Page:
Tamar Katriel: Before studying Israeli dugri speech, I co-authored a study on the term communication as used in American speech (with Gerry Philipsen), which was titled “What We Need is Communication.” In this study, we identified a prominent American way of speaking, popularly known as “communicating” (contrasted with “just talking”). We found that the term “communication” was invoked as a solution to personal and interpersonal problems, and that people often evaluated themselves and others in terms of the quality of their communication skills. Over the years, the prevalence of this Anglo-American cultural idiom, for which Deborah Cameron (2000) proposed the term “communication culture”, has been extensively explored by scholars in Communication, Cultural Sociology and Sociolinguistics. ‘Communication culture’, which is at least partly rooted in the Western therapeutic ethos, has filtered into middle-class Israeli society in the 1980s and is currently discussed in Israeli social science research in a variety of settings, most prominently in conjunction with personal and national experience of trauma. I believe it has by now come to challenge the primacy of dugri speech as an Israeli vernacular idiom in which the speech-action nexus is foregrounded. Notably, both dugri speech and communication culture are underwritten by a language ideology in which speech is viewed as powerful action. But speaking takes very different shape and matters in very different ways in each of them. I began to address the Israeli version of ‘communication culture’ in the early 2000s by studying night-time call-in therapeutic radio programs (Katriel 2004). In that book, I juxtaposed therapeutic talk radio and dugri speech as two distinctive and alternative cultural idioms. In Defiant Discourse I updated my study of the dugri ethos as articulated in the context of discourse-centered activism. I now see dugri speech and ‘communication culture’ as two distinctive cultural codes that are central to Israeli speech culture (and perhaps beyond). As Tamar Kaneh-Shalit (2017) has argued in her study of the therapeutic setting of Israeli life-coaching, they may intertwine to create a hybrid style that combines elements of both the dugri and the communication codes. In future work, I plan to further explore how these codes may rub against each other so as to get a better handle on both local and global questions of cultural change and the role of language in it.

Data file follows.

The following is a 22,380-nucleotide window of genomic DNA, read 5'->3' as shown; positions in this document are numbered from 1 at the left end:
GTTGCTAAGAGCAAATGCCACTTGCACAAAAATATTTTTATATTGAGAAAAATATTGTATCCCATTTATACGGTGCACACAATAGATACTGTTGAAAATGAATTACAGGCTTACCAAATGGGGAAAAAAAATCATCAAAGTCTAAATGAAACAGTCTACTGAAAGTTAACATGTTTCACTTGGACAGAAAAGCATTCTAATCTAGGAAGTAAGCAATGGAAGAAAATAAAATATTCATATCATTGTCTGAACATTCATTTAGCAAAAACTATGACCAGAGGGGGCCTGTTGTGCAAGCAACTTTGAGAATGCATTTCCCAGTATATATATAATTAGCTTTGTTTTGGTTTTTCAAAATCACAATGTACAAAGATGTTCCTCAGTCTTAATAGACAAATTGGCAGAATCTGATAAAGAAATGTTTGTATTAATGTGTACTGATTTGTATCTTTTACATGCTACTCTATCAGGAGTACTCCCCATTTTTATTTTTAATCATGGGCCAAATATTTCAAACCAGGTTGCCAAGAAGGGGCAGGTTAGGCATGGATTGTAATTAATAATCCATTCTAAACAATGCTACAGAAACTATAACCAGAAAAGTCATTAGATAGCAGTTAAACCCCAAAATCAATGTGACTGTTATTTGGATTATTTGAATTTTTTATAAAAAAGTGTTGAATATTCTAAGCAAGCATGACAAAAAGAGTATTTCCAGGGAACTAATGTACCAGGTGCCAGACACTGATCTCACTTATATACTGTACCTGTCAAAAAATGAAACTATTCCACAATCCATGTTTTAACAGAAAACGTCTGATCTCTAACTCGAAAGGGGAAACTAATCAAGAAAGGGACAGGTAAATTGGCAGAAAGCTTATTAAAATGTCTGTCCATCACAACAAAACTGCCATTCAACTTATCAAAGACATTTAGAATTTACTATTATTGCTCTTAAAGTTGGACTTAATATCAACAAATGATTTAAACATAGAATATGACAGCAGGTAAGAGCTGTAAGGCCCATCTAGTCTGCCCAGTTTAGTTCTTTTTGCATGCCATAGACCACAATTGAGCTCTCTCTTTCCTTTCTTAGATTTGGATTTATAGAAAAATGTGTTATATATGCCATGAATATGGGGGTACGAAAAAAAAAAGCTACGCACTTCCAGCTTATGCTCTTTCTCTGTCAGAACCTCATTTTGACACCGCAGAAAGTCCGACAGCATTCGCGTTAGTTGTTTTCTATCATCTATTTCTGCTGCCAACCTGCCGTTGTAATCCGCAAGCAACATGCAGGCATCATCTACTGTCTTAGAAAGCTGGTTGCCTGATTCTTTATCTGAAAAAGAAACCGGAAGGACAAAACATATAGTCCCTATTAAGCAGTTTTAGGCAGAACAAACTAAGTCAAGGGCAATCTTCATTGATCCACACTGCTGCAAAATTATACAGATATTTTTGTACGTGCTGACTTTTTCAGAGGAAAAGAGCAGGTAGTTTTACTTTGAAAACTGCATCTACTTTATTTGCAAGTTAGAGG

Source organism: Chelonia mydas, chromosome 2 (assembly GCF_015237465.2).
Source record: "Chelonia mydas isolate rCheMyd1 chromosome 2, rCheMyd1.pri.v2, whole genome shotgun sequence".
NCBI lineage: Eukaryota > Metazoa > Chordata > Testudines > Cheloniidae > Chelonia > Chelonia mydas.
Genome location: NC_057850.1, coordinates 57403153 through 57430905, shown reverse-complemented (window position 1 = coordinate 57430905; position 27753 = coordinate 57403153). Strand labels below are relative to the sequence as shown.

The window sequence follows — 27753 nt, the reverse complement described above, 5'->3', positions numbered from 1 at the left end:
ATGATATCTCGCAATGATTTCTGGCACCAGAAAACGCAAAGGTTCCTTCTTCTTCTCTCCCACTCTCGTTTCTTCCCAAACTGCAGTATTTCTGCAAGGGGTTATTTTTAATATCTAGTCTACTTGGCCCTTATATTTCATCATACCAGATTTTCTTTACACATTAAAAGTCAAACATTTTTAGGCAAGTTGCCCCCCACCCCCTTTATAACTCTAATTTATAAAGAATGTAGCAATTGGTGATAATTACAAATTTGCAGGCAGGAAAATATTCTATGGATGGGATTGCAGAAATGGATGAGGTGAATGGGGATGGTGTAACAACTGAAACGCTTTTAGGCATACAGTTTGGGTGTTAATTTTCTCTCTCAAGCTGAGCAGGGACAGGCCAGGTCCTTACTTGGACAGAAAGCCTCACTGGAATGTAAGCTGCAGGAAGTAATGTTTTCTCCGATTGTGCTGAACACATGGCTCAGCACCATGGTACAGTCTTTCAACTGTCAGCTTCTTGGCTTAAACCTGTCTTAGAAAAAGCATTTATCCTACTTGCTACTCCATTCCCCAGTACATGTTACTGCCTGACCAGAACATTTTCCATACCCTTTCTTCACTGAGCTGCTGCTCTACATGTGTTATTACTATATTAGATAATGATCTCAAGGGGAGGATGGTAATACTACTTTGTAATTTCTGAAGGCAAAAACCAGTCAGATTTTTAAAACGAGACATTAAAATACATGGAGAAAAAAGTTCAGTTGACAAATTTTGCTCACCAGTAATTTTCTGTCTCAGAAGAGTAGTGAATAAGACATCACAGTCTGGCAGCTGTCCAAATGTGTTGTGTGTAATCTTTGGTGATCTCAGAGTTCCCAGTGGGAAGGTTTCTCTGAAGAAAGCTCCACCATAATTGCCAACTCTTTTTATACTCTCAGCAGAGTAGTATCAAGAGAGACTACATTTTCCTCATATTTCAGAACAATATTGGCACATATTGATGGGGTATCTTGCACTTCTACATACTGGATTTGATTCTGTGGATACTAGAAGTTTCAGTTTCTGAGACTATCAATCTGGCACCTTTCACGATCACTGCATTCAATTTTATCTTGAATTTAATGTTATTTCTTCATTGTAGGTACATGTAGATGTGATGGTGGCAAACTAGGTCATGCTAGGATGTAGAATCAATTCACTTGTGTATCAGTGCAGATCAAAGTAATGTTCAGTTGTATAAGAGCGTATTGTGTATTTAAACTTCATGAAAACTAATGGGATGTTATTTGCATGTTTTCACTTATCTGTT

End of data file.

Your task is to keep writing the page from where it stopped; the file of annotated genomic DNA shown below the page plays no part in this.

Cameron, D. (2000). Good to talk? Living and working in a communication culture. London: Sage Publications.
Foucault, M. (2001). Fearless Speech. Los Angeles, CA: Semiotext(e).
Kaneh-Shalit, T. (2017). The goal is not to cheer you up: Empathetic care in Israeli life
coaching. Ethos 45(1), 98–115.
Katriel, T. (2004). Dialogic moments: From soul talks to talk radio in Israeli culture.
Detroit: Wayne State University Press.
Katriel, T. & G. Philipsen (1981) ‘What we need is communication’: ‘Communication’ as a cultural category in some American speech. Communication Monographs 48, 301-317.
Maria Rosa Garrido Sardà: “Language Policy in Business: Discourse, Ideology and Practice” is one of the first critical sociolinguistic studies on minority language policy in private companies. Why did you decide to explore corporate policies as a site for language policy definition, appropriation and implementation? And why is corporate policy an important arena for debates about, and struggles over, language revitalisation movements in present-day Europe?
Elisabeth Barakos: So, I have always been interested in the everyday politics of minority languages. It all started out with an internship at the Council of Europe in Strasbourg, where I worked for the European Charter for Minority Languages – my first touching point with language policy, so to speak. Bilingual Wales in the UK has historically been characterised by language decline and marginalisation vis-à-vis the dominant majority language English. Whilst ample scholarship documents the use of Welsh in education, little do we (still) know about the world of work and the field of the economy more widely. The private sector has been one that struck a chord with me since this has been a space where the use of Welsh is (largely) voluntary, unlike the public sector that is legally obliged to provide a bilingual service. In that sense, I was interested to look at, and explain, what was happening in the field of business in terms of bilingualism. That’s when I also learnt that what I was observing connected to politics and the economy more broadly, and wider structural processes of linguistic inequality and historical domination.
Returning to your question over why corporate language policy is important: I guess the answer lies in the fact that the economic sphere touches on largely every social aspect of life. Private sector businesses in Wales thus serve as a unique and highly relevant terrain in which to investigate opportunities for bilingual practices. Likewise, bilingualism in business raises inherent questions over language rights as well as equality of opportunity, perception and treatment of Welsh vis-à-vis English. And crucially, it also ties to issues of identity, nationalism, culture and belonging.
Maria Rosa Garrido Sardà: This monograph clearly demonstrates that language policy has a life beyond the written official document as it is debated, negotiated and implemented by a wide array of social actors in specific socio-political, economic and historical contexts. In order to study language policy as a process, you have proposed a discursive and critical-sociolinguistic approach to the practices, ideologies, and discourses in the promotion of bilingualism in businesses. Could you describe your approach to language policy in context for the blog readers?